5. Wash sheets, towels, hats, scarves, and similar items regularly – and immediately if you’ve been sick.

Touching people and things:

  1. Cell phones and germs: cell phones are notoriously covered with germs. Avoid picking up or handling someone else’s cell phone. Don’t let others handle your cell phone. And clean your cell phone’s surfaces frequently!

  2. Clean and disinfect surfaces, such as countertops, desktops, and doorknobs, that are likely to be contaminated with germs.

  3. Office and classroom implements like pens, pencils, staplers, tape dispensers, computer keyboards / mice, and phones are all items that carry germs. Wash your hands if you are sharing these items with others or using labs.

  4. Avoid close contact with sick people. Do not shake hands with people if you or they are sick. If your intimate partner has a cold or flu, keep your distance until they have fully recovered.

  5. Don’t put your backpack, coat, or other outerwear on your bed or pillow. These items can pick up all kinds of germs (and dirt) that you don’t want on your face.

  6. Do not share toiletries or makeup with roommates.

  7. If you are sick, you should stay home.

  8. Avoid physical social contact, such as shaking hands or hugging people you don't know well. You can use a warm verbal greeting or a nod and smile as alternatives to touching.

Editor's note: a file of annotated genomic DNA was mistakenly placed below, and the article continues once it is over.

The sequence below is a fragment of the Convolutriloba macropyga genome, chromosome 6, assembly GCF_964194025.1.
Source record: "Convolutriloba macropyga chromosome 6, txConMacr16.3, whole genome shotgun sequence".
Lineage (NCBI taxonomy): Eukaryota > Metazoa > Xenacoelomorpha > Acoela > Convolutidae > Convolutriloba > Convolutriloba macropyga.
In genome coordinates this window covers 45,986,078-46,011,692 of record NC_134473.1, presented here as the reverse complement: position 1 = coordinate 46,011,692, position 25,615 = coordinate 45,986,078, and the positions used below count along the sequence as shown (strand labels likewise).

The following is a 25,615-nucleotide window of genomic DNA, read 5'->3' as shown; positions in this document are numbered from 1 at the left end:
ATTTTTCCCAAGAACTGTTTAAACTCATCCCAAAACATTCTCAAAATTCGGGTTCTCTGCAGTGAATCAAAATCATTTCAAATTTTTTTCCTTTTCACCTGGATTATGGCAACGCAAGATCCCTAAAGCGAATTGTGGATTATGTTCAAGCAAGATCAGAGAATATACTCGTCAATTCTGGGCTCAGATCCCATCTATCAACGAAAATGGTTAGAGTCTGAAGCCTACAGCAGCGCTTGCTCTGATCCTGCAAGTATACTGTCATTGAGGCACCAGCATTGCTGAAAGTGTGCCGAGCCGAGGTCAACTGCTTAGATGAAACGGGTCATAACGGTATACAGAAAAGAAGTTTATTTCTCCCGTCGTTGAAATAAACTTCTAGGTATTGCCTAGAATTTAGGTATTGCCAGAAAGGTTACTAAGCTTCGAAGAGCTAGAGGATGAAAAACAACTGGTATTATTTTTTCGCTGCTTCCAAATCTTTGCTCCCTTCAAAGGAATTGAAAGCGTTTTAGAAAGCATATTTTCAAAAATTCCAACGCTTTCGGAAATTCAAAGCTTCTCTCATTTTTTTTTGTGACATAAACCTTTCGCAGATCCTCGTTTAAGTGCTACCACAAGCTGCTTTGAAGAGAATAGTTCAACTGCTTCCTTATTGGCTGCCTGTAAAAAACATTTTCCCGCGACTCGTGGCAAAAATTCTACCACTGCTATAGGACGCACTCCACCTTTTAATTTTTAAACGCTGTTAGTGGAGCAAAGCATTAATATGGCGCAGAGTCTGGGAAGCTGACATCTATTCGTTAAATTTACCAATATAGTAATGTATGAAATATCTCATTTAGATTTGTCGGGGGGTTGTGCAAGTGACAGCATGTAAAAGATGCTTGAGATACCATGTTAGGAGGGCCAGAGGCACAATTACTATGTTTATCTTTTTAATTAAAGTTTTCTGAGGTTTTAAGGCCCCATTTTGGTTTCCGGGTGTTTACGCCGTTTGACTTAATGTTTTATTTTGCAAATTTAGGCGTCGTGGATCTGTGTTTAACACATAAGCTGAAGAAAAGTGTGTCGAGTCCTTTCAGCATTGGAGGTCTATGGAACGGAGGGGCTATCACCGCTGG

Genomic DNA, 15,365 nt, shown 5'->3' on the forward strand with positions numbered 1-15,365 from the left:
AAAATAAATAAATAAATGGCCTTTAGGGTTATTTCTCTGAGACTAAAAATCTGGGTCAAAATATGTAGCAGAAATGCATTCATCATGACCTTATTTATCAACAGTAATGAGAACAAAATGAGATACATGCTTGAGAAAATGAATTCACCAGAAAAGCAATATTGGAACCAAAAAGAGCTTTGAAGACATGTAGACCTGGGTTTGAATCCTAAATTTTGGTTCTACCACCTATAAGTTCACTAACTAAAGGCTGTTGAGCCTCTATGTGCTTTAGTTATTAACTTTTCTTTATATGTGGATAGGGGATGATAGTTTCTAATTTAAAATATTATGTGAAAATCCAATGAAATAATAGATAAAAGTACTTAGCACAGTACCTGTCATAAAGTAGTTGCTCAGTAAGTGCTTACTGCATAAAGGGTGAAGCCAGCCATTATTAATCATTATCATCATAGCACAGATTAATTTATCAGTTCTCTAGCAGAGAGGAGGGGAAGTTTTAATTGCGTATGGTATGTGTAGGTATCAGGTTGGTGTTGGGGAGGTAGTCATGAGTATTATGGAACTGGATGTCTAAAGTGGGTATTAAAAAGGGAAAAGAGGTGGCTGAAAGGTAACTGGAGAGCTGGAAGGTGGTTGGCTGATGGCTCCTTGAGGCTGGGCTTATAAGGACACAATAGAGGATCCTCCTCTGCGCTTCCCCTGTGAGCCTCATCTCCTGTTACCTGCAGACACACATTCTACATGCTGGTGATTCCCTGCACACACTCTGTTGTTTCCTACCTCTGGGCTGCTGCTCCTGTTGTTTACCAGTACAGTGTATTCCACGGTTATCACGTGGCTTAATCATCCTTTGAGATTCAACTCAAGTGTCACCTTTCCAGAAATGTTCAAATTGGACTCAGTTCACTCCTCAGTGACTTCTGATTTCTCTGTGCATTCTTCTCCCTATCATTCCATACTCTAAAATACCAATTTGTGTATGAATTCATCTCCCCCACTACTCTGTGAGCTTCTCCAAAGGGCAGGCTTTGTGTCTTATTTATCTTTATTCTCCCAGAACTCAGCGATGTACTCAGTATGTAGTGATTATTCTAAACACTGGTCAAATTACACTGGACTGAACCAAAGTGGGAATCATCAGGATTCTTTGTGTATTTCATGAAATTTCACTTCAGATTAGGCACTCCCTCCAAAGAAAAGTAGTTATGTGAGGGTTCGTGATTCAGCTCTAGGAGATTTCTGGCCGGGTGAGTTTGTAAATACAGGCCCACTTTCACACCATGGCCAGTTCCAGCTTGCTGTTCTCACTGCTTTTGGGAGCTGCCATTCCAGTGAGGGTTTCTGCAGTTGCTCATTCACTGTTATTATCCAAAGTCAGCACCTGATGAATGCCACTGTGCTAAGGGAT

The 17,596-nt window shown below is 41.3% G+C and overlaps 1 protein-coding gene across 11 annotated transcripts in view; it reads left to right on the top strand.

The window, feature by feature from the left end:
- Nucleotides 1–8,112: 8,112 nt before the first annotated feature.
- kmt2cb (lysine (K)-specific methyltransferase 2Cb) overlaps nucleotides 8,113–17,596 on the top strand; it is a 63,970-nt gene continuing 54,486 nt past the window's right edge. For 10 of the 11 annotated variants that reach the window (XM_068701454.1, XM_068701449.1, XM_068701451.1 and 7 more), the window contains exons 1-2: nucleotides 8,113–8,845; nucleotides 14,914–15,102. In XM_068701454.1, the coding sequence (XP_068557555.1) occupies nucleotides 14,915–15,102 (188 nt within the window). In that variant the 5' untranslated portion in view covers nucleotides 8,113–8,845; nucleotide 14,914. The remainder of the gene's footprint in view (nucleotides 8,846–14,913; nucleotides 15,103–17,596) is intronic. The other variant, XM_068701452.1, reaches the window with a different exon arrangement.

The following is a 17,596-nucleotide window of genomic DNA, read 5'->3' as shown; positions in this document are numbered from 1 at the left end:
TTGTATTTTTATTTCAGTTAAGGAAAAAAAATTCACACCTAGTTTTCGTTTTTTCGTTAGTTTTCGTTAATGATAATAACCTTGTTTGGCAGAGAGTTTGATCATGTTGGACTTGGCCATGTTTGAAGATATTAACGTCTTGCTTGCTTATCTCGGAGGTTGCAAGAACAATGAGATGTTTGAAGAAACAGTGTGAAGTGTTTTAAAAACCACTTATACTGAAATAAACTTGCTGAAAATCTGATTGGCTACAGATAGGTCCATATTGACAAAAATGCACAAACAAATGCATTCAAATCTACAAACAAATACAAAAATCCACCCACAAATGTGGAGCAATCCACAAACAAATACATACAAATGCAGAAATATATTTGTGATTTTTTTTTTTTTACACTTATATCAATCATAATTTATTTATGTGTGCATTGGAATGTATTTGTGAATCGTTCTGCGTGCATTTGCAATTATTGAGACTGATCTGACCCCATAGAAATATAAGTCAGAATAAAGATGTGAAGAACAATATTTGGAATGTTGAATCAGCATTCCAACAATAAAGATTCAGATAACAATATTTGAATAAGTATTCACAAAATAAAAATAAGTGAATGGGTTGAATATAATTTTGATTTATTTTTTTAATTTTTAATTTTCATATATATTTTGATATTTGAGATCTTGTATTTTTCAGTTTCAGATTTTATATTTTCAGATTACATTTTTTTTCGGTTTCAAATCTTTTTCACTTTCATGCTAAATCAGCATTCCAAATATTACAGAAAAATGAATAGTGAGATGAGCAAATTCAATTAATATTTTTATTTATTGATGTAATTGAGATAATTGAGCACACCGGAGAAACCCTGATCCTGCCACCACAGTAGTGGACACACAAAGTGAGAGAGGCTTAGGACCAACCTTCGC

Food and food implements:

  1. Maintain a healthy diet if you can. Eat mostly fresh foods, and minimal processed or junk foods.

  2. Do not partake of food items that others may have touched with bare hands. Bowls of unwrapped mints, candies, or chocolates are high risk spots for germs.

  3. Do not eat perishable food that has been sitting out for a long period of time.

  4. Do not share beverage containers, dishes, or utensils with others. Wash your dishes in hot, soapy water and rinse before re-using them.

  5. If you are visiting a food buffet, consider using a napkin or wearing a glove so you are not touching the serving implements that others have touched with bare hands.

  6. Do not place food or snacks directly on surfaces. Use a plate or napkin to protect yourself from transferring germs to your food before consuming it.

Other tips for staying healthy:

  1. Get a flu shot when they are available.

  2. If you are sick, stay home and avoid contact with others. Notify your supervisor, instructor, or students if you can’t make it to class or work because you are sick.

  3. Maintain a healthy diet.

  4. Get enough sleep.

  5. Exercise regularly.

  6. Limit your alcohol intake.

  7. Spend time with people who care about you. This can help with physical, mental, and emotional health.

  8. Keep your stress levels manageable (some of the above tips can help. Counseling is also available on campus if you need it.)

  9. Wear a protective mask when you are in public places.

If you do get sick, especially if your symptoms are severe or you’re not recovering, seek immediate medical attention.

Masks and gloves: guidance for when you are not on campus

Summary: